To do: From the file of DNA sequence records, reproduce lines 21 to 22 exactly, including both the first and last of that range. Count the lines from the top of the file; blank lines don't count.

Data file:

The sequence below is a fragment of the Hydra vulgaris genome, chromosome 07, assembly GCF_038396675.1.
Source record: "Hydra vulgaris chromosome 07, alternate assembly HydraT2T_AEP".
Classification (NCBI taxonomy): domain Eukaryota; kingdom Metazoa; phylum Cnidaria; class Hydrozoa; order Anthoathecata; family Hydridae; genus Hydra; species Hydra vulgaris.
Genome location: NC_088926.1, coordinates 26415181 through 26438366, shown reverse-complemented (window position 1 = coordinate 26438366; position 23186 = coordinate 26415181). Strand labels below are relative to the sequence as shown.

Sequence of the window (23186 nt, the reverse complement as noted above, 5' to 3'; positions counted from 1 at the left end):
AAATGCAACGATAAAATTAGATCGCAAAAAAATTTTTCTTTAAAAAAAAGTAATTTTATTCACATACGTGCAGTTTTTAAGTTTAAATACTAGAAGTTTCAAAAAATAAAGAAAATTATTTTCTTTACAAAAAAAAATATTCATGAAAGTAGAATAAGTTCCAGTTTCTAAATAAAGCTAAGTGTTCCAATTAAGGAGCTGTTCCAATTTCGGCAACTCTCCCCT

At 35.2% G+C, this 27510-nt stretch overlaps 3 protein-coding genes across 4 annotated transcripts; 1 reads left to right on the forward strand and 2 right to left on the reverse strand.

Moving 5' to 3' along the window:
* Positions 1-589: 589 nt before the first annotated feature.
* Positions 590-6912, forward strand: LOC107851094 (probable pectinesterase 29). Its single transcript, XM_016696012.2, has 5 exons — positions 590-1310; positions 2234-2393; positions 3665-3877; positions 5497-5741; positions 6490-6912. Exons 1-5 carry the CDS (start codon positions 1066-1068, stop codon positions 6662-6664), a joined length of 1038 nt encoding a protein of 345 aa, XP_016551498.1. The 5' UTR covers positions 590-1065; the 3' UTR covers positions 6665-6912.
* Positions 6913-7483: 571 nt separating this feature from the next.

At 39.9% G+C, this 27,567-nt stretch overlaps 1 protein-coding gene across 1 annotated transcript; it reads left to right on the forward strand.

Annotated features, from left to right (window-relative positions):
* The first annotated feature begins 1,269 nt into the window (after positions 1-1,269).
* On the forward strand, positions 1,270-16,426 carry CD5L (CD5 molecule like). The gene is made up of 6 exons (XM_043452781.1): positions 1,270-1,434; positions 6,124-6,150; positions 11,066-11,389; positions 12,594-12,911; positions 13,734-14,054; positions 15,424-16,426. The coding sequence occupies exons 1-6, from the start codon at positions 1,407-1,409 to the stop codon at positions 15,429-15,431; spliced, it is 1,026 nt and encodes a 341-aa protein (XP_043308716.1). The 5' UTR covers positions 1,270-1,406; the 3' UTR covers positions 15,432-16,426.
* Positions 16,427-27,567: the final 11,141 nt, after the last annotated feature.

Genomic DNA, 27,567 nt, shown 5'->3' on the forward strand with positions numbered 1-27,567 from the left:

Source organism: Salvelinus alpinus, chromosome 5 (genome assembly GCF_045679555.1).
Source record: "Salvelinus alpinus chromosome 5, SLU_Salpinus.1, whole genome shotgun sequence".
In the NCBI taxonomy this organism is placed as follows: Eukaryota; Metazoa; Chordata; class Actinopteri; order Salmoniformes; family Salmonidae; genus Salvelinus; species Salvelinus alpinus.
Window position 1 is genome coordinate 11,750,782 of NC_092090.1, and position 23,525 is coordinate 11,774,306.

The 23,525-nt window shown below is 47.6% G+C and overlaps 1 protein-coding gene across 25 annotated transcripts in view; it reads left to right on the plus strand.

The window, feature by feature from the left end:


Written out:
Window position 1 is genome coordinate 11,750,782 of NC_092090.1, and position 23,525 is coordinate 11,774,306.

The 23,525-nt window shown below is 47.6% G+C and overlaps 1 protein-coding gene across 25 annotated transcripts in view; it reads left to right on the plus strand.